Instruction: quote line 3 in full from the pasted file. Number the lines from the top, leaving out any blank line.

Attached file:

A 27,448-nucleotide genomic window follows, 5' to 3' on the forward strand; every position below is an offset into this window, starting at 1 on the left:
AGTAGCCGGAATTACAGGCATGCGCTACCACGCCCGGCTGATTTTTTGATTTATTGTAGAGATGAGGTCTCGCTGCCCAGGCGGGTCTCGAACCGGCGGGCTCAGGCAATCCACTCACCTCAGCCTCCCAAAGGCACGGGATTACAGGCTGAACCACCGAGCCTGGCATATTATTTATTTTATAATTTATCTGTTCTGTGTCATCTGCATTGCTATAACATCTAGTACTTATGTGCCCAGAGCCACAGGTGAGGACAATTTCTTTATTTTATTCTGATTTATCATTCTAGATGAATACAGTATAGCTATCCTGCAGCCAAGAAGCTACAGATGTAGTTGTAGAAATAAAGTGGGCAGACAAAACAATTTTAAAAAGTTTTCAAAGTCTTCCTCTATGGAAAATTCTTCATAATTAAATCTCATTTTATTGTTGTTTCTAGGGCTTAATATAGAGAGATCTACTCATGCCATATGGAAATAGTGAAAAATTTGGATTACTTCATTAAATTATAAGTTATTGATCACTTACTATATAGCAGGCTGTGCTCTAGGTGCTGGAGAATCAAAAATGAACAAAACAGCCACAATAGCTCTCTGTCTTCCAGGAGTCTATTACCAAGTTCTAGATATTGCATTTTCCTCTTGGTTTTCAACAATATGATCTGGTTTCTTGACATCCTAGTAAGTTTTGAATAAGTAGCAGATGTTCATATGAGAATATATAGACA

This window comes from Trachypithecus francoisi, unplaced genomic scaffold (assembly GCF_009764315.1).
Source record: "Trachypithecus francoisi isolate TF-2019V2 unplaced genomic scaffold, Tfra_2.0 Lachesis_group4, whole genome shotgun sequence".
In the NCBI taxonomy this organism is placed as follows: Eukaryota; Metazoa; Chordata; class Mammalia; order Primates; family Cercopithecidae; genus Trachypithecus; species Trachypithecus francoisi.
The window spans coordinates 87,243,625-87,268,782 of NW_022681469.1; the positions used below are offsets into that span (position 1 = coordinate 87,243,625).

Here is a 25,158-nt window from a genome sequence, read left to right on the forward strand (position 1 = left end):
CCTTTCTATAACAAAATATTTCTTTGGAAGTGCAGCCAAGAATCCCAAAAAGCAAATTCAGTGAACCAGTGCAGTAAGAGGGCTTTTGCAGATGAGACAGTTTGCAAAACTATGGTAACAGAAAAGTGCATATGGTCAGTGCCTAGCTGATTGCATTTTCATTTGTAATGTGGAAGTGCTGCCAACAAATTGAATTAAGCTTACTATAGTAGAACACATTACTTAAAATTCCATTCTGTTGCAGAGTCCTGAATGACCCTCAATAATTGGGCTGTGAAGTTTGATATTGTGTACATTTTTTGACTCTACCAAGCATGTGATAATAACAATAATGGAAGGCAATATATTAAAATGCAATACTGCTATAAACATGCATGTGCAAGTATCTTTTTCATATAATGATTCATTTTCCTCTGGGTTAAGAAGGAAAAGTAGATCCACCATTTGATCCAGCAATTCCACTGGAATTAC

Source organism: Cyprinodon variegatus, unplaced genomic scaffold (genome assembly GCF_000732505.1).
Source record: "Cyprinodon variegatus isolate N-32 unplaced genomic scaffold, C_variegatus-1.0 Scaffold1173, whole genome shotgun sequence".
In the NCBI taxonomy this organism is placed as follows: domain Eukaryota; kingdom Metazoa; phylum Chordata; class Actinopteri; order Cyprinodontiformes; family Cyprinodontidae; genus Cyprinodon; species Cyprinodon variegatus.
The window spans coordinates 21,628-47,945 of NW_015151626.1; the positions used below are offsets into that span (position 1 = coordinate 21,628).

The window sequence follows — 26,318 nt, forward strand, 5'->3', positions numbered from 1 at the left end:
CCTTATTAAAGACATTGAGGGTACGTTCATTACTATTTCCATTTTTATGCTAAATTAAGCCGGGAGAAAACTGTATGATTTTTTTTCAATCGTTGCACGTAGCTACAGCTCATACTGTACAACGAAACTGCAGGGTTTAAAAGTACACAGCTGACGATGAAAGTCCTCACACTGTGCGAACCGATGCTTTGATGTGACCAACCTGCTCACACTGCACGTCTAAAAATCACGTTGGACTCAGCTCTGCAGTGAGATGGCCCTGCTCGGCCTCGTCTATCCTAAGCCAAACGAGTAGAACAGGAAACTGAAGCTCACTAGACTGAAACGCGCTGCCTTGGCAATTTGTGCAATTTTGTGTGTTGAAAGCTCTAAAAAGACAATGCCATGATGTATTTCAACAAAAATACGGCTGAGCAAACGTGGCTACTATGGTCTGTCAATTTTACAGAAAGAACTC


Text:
This window comes from Trachypithecus francoisi, unplaced genomic scaffold (assembly GCF_009764315.1).